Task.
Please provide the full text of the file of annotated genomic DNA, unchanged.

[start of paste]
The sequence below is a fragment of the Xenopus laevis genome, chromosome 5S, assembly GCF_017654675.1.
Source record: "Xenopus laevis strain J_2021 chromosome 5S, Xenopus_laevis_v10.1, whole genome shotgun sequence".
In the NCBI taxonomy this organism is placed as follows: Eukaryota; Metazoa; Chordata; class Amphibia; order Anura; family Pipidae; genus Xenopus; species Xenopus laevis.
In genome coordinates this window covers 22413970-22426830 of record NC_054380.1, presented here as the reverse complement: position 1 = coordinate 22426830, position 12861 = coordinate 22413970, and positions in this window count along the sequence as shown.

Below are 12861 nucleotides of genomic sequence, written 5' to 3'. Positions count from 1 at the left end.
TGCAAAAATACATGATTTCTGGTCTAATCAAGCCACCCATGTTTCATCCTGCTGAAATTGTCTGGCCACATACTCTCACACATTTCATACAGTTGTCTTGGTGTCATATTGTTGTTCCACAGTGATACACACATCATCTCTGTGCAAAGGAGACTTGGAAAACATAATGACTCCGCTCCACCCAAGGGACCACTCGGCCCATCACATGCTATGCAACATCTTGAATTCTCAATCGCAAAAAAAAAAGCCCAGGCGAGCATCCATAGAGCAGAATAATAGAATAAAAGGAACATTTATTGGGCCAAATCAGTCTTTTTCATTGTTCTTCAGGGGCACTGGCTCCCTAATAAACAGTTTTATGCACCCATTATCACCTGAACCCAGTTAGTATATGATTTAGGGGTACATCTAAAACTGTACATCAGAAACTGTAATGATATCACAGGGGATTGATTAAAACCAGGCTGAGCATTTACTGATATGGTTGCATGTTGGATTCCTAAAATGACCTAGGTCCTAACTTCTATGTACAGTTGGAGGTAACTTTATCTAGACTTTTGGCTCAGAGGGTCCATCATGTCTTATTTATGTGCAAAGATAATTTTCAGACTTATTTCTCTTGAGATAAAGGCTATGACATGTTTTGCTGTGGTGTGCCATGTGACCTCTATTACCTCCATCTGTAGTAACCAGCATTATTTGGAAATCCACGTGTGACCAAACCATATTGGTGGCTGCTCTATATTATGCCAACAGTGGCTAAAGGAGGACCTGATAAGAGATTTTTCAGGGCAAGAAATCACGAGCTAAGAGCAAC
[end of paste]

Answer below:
The sequence below is a fragment of the Xenopus laevis genome, chromosome 5S, assembly GCF_017654675.1.
Source record: "Xenopus laevis strain J_2021 chromosome 5S, Xenopus_laevis_v10.1, whole genome shotgun sequence".
In the NCBI taxonomy this organism is placed as follows: Eukaryota; Metazoa; Chordata; class Amphibia; order Anura; family Pipidae; genus Xenopus; species Xenopus laevis.
In genome coordinates this window covers 22413970-22426830 of record NC_054380.1, presented here as the reverse complement: position 1 = coordinate 22426830, position 12861 = coordinate 22413970, and positions in this window count along the sequence as shown.

Below are 12861 nucleotides of genomic sequence, written 5' to 3'. Positions count from 1 at the left end.
TGCAAAAATACATGATTTCTGGTCTAATCAAGCCACCCATGTTTCATCCTGCTGAAATTGTCTGGCCACATACTCTCACACATTTCATACAGTTGTCTTGGTGTCATATTGTTGTTCCACAGTGATACACACATCATCTCTGTGCAAAGGAGACTTGGAAAACATAATGACTCCGCTCCACCCAAGGGACCACTCGGCCCATCACATGCTATGCAACATCTTGAATTCTCAATCGCAAAAAAAAAAGCCCAGGCGAGCATCCATAGAGCAGAATAATAGAATAAAAGGAACATTTATTGGGCCAAATCAGTCTTTTTCATTGTTCTTCAGGGGCACTGGCTCCCTAATAAACAGTTTTATGCACCCATTATCACCTGAACCCAGTTAGTATATGATTTAGGGGTACATCTAAAACTGTACATCAGAAACTGTAATGATATCACAGGGGATTGATTAAAACCAGGCTGAGCATTTACTGATATGGTTGCATGTTGGATTCCTAAAATGACCTAGGTCCTAACTTCTATGTACAGTTGGAGGTAACTTTATCTAGACTTTTGGCTCAGAGGGTCCATCATGTCTTATTTATGTGCAAAGATAATTTTCAGACTTATTTCTCTTGAGATAAAGGCTATGACATGTTTTGCTGTGGTGTGCCATGTGACCTCTATTACCTCCATCTGTAGTAACCAGCATTATTTGGAAATCCACGTGTGACCAAACCATATTGGTGGCTGCTCTATATTATGCCAACAGTGGCTAAAGGAGGACCTGATAAGAGATTTTTCAGGGCAAGAAATCACGAGCTAAGAGCAAC